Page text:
About Arctic Co-ops History


Our Story

To understand how the co-operatives developed in the north, we must first look at the history of the Inuit, Dene and Metis people our Co-ops serve.

The first limited contact the aboriginal people of the Northwest Territories and Nunavut had with other cultures took place more than 300 years ago when European explorers ventured into the Canadian Arctic. This first contact was very limited but it was the start of major changes in the way of life of northerners. Over the next 250 years, our contact increased with explorers, whalers and later, with traders and missionaries.

About 50 years ago, things began to change very quickly for the Inuit, Dene and Metis people of the Arctic. Health and education services were started in many areas. With these new services and the interest in education, communities began to develop. People that had lived a nomadic life style for thousands of years started to move to the locations where services were available.

In the late 1950s and early 1960s legal businesses were formed and community-owned co-operatives became the first locally owned and controlled business enterprises in our communities. In 2009 the Co-op System celebrated 50 years since the first incorporation of a co-operative. The co-operative principles and structure that we adopted in our new businesses were very close to that of our sharing culture.

Our members did not want people from outside their communities coming in and establishing businesses to provide services; we wanted to develop the services ourselves. We also wanted to keep the profits from our businesses and use those them to develop new and better services for our members and provide employment within our communities. The Co-operative Model was the best way for us to meet these goals.

Our traditional way of life was often the basis of starting our co-operatives. Arts and craft production, fur harvesting and commercial fisheries are examples of the traditional activities that were the basis of the early co-operatives.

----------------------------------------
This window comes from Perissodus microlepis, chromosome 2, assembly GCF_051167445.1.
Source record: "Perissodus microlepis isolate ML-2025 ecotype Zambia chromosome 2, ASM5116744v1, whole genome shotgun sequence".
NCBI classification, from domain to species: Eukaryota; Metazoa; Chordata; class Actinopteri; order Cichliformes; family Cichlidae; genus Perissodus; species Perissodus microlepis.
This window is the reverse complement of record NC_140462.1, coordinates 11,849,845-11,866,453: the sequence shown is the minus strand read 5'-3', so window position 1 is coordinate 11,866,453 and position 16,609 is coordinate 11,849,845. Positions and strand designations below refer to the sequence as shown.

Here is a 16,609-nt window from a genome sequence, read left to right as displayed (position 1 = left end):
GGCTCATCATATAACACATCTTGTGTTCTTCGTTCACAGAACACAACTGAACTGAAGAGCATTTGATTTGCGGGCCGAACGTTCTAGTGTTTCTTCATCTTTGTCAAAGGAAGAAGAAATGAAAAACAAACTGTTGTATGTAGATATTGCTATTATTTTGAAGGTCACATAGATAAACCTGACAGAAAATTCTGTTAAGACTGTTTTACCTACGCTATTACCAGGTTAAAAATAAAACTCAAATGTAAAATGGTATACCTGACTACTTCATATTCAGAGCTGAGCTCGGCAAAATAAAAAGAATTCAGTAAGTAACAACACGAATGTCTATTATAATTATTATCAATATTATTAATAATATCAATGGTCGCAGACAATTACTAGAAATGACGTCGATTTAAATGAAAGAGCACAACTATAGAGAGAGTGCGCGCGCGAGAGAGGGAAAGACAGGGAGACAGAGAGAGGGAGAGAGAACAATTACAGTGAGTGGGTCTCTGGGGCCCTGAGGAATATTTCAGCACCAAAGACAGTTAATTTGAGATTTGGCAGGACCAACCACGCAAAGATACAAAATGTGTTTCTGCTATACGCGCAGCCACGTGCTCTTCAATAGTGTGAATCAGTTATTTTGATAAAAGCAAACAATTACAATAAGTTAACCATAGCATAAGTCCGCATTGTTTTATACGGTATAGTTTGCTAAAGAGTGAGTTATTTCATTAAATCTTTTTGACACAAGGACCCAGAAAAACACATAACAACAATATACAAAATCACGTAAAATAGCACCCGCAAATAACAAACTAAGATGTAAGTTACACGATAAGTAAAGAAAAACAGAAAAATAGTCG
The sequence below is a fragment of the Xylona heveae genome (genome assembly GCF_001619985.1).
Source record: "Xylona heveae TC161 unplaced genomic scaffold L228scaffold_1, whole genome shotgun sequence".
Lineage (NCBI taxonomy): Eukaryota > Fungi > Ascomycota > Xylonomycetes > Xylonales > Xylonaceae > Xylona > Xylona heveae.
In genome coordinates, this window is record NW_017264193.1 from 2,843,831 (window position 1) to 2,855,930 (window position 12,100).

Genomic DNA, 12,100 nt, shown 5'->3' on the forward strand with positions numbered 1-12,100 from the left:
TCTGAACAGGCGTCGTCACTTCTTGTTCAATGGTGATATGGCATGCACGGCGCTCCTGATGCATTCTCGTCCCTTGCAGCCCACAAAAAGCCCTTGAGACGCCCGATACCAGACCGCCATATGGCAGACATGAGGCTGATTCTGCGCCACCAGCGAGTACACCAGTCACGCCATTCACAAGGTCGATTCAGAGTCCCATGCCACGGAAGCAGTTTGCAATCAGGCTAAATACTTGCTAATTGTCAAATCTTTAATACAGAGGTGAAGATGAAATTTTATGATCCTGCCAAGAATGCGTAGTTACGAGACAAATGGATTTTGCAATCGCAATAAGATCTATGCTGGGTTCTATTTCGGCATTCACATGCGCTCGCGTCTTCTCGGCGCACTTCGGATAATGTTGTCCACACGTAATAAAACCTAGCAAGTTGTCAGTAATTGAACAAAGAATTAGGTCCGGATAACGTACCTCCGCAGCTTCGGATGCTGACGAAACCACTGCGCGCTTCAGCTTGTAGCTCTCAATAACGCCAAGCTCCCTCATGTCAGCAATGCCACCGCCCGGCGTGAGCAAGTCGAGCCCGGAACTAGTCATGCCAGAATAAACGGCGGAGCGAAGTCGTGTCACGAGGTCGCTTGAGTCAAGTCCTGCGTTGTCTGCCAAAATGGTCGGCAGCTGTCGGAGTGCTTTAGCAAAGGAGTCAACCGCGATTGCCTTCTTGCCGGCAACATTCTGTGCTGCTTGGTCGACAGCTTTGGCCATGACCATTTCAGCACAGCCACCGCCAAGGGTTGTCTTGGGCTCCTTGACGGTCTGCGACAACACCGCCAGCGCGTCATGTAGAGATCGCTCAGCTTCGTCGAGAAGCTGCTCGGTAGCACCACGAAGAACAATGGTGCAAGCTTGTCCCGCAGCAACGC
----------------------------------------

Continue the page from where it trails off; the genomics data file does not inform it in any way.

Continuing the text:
Later, our co-operatives expanded into retail stores to meet the consumer needs of our member/owners. We became involved in operating hotels to create employment for community members and to retain control over the tourism sector. Co-operatives also became involved in operating post offices, freight hauling operations, airline agencies and coffee shops. Co-operatives became involved in residential and commercial real estate ventures. In recent years, co-operatives have become involved in providing cable television services in many communities in the Arctic.

As the remote co-operatives expanded and became more complex, co-op leaders saw a need for increased levels of service and technical support to run their businesses. In keeping with their tradition of working together, the co-operatives formed a number of new service co-operatives. These new co-op federations enabled the small co-operatives to assist each other.

Canadian Arctic Producers (CAP) was the first federation established in the mid-60s. Originally located in Ottawa, this organization today markets the art and craft products created by our members from its showroom in Mississauga, Ontario.

The Canadian Arctic Co-operative Federation came next in 1972. This federation enabled our local co-ops to consolidate their buying power for the purchase of products for their retail stores and to also provide services such as accounting, audit, education and management support to help the co-operatives to improve business efficiencies.

In 1981 Canadian Arctic Producers Co-operative Limited and Canadian Arctic Co-operative Federation Limited joined together to form Arctic Co-operatives Limited (Arctic Co-ops).
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